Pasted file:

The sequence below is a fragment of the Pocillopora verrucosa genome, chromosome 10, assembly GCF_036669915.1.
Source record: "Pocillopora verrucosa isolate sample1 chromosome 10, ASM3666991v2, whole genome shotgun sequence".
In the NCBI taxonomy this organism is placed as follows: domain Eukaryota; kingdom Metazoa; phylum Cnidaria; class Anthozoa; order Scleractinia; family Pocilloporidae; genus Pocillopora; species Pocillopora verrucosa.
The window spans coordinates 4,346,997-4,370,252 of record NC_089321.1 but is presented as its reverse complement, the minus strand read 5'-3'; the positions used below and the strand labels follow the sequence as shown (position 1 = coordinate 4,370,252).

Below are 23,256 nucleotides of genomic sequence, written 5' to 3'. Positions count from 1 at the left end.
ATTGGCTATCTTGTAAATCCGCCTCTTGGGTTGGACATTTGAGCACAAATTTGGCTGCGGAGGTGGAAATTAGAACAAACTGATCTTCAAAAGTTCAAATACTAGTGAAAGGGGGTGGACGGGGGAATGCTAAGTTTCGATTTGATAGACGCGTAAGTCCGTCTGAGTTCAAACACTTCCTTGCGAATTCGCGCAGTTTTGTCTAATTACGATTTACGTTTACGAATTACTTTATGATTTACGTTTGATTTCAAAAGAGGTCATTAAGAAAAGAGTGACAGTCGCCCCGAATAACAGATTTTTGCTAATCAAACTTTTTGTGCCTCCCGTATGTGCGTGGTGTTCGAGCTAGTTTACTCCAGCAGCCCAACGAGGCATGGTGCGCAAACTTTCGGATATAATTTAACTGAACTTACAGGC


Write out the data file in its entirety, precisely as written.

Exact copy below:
The sequence below is a fragment of the Pocillopora verrucosa genome, chromosome 10, assembly GCF_036669915.1.
Source record: "Pocillopora verrucosa isolate sample1 chromosome 10, ASM3666991v2, whole genome shotgun sequence".
In the NCBI taxonomy this organism is placed as follows: domain Eukaryota; kingdom Metazoa; phylum Cnidaria; class Anthozoa; order Scleractinia; family Pocilloporidae; genus Pocillopora; species Pocillopora verrucosa.
The window spans coordinates 4,346,997-4,370,252 of record NC_089321.1 but is presented as its reverse complement, the minus strand read 5'-3'; the positions used below and the strand labels follow the sequence as shown (position 1 = coordinate 4,370,252).

Below are 23,256 nucleotides of genomic sequence, written 5' to 3'. Positions count from 1 at the left end.
ATTGGCTATCTTGTAAATCCGCCTCTTGGGTTGGACATTTGAGCACAAATTTGGCTGCGGAGGTGGAAATTAGAACAAACTGATCTTCAAAAGTTCAAATACTAGTGAAAGGGGGTGGACGGGGGAATGCTAAGTTTCGATTTGATAGACGCGTAAGTCCGTCTGAGTTCAAACACTTCCTTGCGAATTCGCGCAGTTTTGTCTAATTACGATTTACGTTTACGAATTACTTTATGATTTACGTTTGATTTCAAAAGAGGTCATTAAGAAAAGAGTGACAGTCGCCCCGAATAACAGATTTTTGCTAATCAAACTTTTTGTGCCTCCCGTATGTGCGTGGTGTTCGAGCTAGTTTACTCCAGCAGCCCAACGAGGCATGGTGCGCAAACTTTCGGATATAATTTAACTGAACTTACAGGC